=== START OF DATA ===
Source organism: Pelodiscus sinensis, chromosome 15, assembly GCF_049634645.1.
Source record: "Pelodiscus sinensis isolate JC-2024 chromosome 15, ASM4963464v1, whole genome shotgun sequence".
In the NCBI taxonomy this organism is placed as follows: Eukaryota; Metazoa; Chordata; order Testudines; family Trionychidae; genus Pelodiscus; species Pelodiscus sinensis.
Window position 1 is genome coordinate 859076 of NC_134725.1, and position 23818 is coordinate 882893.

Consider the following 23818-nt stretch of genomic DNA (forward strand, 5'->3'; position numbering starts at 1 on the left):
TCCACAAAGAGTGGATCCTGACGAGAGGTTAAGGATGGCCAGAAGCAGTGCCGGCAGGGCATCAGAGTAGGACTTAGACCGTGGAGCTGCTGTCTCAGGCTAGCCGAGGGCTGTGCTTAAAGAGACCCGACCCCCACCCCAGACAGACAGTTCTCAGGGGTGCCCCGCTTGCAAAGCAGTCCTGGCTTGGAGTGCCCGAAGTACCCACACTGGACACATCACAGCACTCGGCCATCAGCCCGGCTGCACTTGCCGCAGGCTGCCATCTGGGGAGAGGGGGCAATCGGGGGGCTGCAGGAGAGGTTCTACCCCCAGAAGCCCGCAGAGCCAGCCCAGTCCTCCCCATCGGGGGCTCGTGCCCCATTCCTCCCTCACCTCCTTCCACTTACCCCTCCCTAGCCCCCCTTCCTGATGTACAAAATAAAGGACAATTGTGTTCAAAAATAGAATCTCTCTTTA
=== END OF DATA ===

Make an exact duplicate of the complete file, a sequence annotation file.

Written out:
Source organism: Pelodiscus sinensis, chromosome 15, assembly GCF_049634645.1.
Source record: "Pelodiscus sinensis isolate JC-2024 chromosome 15, ASM4963464v1, whole genome shotgun sequence".
In the NCBI taxonomy this organism is placed as follows: Eukaryota; Metazoa; Chordata; order Testudines; family Trionychidae; genus Pelodiscus; species Pelodiscus sinensis.
Window position 1 is genome coordinate 859076 of NC_134725.1, and position 23818 is coordinate 882893.

Consider the following 23818-nt stretch of genomic DNA (forward strand, 5'->3'; position numbering starts at 1 on the left):
TCCACAAAGAGTGGATCCTGACGAGAGGTTAAGGATGGCCAGAAGCAGTGCCGGCAGGGCATCAGAGTAGGACTTAGACCGTGGAGCTGCTGTCTCAGGCTAGCCGAGGGCTGTGCTTAAAGAGACCCGACCCCCACCCCAGACAGACAGTTCTCAGGGGTGCCCCGCTTGCAAAGCAGTCCTGGCTTGGAGTGCCCGAAGTACCCACACTGGACACATCACAGCACTCGGCCATCAGCCCGGCTGCACTTGCCGCAGGCTGCCATCTGGGGAGAGGGGGCAATCGGGGGGCTGCAGGAGAGGTTCTACCCCCAGAAGCCCGCAGAGCCAGCCCAGTCCTCCCCATCGGGGGCTCGTGCCCCATTCCTCCCTCACCTCCTTCCACTTACCCCTCCCTAGCCCCCCTTCCTGATGTACAAAATAAAGGACAATTGTGTTCAAAAATAGAATCTCTCTTTA